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               Lot 176
             Alexandre Joseph Scaron (1788 – 1850)
           Still life.
              Panel. Signed and dated 1846.
             48 x 41 cm
             result: 2600 €

  Lot 42
Frans Wouters (1612/14 – 1659)
68 x 85 cm
result: 16000 €



         Lot 337
    Signed ’Denière/ Paris’.
    60 x 65 x 27 cm (H.: 82cm)
       result: 17500 €  

Lot 533
Emile Eisman-Semenowsky (1857 – 1911)
Portrait of a lady. Panel.
36 x 26.5 cm
result: 5000€

Old and ancient art

A copper panel, to be attributed to Erasmus II Quellinus (lot 42), changed hands for 16000 euros, while another one, this time by Palamedes Palamedesz (lot 42a) took a well estimated 7000 euros.

A recently discovered canvas by Catharina I Ykens left the block unsold. But majestic canvas by David De Coninck (lot 58), on the contrary, climbed again up to 16000 euros.

On the side of the applied arts, a mesmerizing alabaster (lot 88), originating from Mechelen, doubled its estimate and got finally hammered at 3200 euros. A 16th century copper baptismal font (lot 144) climbed steadily to 3400 euros.  



         Lot 468
                  Paire of vases. Chinese porcelain.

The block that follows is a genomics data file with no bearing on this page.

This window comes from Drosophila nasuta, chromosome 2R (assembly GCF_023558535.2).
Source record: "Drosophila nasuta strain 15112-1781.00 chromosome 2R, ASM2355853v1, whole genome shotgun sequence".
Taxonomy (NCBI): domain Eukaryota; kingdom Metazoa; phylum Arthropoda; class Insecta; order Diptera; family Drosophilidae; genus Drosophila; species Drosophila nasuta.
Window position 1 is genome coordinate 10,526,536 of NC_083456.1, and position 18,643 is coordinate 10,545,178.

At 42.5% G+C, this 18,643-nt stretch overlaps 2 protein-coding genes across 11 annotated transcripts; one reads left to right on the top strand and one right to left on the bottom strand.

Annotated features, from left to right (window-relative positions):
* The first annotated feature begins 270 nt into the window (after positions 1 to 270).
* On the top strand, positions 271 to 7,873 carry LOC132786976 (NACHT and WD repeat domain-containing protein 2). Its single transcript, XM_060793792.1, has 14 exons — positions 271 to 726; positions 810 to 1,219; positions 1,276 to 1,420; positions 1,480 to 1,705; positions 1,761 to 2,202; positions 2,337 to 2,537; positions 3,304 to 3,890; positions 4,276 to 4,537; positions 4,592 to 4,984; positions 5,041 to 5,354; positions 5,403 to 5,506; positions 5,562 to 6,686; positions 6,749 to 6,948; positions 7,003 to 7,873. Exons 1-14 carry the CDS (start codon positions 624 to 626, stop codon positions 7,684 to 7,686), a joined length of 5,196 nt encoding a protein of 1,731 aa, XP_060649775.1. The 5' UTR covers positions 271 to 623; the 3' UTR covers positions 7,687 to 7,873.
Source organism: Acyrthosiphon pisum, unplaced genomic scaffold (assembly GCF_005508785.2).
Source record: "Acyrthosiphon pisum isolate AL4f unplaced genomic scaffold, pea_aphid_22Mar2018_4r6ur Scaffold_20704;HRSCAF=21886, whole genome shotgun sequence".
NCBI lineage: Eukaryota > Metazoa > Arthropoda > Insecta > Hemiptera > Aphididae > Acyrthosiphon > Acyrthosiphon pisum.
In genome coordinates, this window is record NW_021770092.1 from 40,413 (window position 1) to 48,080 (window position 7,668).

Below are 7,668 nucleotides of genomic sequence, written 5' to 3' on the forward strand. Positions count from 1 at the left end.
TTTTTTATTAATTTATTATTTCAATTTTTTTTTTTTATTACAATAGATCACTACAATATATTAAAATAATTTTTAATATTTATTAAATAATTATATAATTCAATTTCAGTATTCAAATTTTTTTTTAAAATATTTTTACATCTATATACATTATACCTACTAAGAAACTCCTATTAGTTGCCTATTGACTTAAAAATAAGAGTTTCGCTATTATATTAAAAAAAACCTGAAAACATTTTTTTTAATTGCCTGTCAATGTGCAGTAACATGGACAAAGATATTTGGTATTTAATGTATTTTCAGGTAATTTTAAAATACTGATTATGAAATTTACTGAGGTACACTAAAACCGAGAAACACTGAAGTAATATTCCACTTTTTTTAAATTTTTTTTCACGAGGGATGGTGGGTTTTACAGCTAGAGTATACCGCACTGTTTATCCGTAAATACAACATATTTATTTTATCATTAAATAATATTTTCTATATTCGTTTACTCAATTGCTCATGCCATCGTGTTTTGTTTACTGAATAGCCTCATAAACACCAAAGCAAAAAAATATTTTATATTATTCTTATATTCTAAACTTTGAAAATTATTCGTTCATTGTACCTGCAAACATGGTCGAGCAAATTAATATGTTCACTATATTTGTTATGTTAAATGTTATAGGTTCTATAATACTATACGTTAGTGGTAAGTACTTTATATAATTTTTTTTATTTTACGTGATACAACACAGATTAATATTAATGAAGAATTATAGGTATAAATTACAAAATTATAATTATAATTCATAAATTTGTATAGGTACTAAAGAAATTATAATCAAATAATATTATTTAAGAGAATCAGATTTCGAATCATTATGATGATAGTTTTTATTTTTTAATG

Jia Qing period. 
           H.: 60cm
              result: 17500 €  

Lot 509
  Pencil box. Ivory.
21 x 10.5 cm
result: 4600 €

19th century and Asian art

 All those in favour of 19th century paintings found numerous paintings to fight for: a fine work by De Noter (lot 188), sold for 4200 euros; a classic Marais-Milton (lot 184), sold for 4000 euros and an exquisite Louis Robbe (lot 171) left the room for 4600 euros. The panel by Eisman-Semenowsky (lot 533), beautifully illustrated on the cover of the catalogue, made it up to a well earned 5000 euros.

An overall same enthousiastic reaction could be experienced when the bronze mantel pieces made their way to the crowd: a majestic piece by Denière (lot 337) easily doubled its estimate and took a stunning 17500 euros.

A pair of vases from the Jia Qintg period (lot 468) finally claimed 15000 euros. Masterly carved ivory objects were also heavily sought after: a pair of statues (lot 483) made a firm 2500 euros while a marvellous pencil holder (lot 509) climbed up to 4600 euros. As

ian clients bought eagerly on the phone, in the room or through webcast.